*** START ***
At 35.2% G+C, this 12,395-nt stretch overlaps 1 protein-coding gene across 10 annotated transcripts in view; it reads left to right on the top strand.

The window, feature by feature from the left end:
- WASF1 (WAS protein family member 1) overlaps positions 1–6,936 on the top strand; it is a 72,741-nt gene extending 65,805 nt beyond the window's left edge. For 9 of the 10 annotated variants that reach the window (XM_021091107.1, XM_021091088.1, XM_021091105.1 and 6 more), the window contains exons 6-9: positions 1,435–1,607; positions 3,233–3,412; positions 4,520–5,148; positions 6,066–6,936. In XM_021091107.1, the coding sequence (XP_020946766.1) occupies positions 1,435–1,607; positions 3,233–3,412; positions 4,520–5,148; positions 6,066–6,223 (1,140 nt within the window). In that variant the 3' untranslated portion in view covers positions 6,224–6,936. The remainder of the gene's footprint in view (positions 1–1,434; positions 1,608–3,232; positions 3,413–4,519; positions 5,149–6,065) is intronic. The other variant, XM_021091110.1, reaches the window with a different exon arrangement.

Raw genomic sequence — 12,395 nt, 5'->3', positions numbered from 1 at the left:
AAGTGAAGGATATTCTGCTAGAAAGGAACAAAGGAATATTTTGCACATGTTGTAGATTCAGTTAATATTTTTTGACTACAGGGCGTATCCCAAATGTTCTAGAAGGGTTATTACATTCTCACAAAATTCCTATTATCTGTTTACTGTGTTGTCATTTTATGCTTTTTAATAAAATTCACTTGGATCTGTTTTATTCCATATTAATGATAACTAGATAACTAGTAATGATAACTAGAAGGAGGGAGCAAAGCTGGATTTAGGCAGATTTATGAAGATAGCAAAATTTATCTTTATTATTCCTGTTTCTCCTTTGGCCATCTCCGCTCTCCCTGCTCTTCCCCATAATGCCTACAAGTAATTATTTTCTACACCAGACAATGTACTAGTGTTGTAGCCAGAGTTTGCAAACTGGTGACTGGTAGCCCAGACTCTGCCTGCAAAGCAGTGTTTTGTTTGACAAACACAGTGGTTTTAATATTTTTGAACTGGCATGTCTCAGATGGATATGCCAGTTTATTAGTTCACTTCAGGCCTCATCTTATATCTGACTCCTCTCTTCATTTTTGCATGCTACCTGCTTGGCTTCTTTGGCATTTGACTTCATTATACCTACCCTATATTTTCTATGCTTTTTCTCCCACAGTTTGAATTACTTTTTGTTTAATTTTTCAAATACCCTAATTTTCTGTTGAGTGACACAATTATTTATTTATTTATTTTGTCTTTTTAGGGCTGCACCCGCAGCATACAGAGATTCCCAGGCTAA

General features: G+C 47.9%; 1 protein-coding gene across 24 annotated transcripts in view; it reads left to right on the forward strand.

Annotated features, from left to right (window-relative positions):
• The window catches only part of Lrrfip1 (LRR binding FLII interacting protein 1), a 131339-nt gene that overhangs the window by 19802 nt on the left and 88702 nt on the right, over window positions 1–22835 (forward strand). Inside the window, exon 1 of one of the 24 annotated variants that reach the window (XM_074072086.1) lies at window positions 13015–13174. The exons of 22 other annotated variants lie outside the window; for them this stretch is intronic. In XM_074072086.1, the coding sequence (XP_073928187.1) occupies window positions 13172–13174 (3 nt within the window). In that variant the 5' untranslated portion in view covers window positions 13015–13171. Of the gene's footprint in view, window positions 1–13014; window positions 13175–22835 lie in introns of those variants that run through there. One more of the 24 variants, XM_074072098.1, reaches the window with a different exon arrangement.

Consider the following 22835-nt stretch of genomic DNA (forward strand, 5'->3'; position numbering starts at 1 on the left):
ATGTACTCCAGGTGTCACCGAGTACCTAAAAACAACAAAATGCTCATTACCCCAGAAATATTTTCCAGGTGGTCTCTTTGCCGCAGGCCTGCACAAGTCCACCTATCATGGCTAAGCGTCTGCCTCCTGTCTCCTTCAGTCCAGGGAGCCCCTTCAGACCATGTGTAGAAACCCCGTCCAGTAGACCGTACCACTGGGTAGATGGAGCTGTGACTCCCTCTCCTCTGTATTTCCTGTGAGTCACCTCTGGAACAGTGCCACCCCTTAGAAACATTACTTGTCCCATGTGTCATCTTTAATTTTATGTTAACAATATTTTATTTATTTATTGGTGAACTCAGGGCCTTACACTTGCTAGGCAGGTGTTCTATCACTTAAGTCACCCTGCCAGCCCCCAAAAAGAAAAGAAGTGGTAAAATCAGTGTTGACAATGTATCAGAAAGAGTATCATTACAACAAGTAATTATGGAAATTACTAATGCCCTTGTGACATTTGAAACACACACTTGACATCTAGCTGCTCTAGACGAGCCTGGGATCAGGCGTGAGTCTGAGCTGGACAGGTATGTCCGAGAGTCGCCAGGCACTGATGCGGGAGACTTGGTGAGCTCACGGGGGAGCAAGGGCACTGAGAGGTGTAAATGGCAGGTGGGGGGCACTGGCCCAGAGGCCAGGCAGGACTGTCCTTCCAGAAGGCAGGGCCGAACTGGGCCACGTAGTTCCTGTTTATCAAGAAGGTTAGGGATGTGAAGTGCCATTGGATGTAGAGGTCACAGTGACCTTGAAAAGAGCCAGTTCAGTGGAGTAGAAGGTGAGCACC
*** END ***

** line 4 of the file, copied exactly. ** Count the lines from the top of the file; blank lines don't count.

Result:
Raw genomic sequence — 12,395 nt, 5'->3', positions numbered from 1 at the left: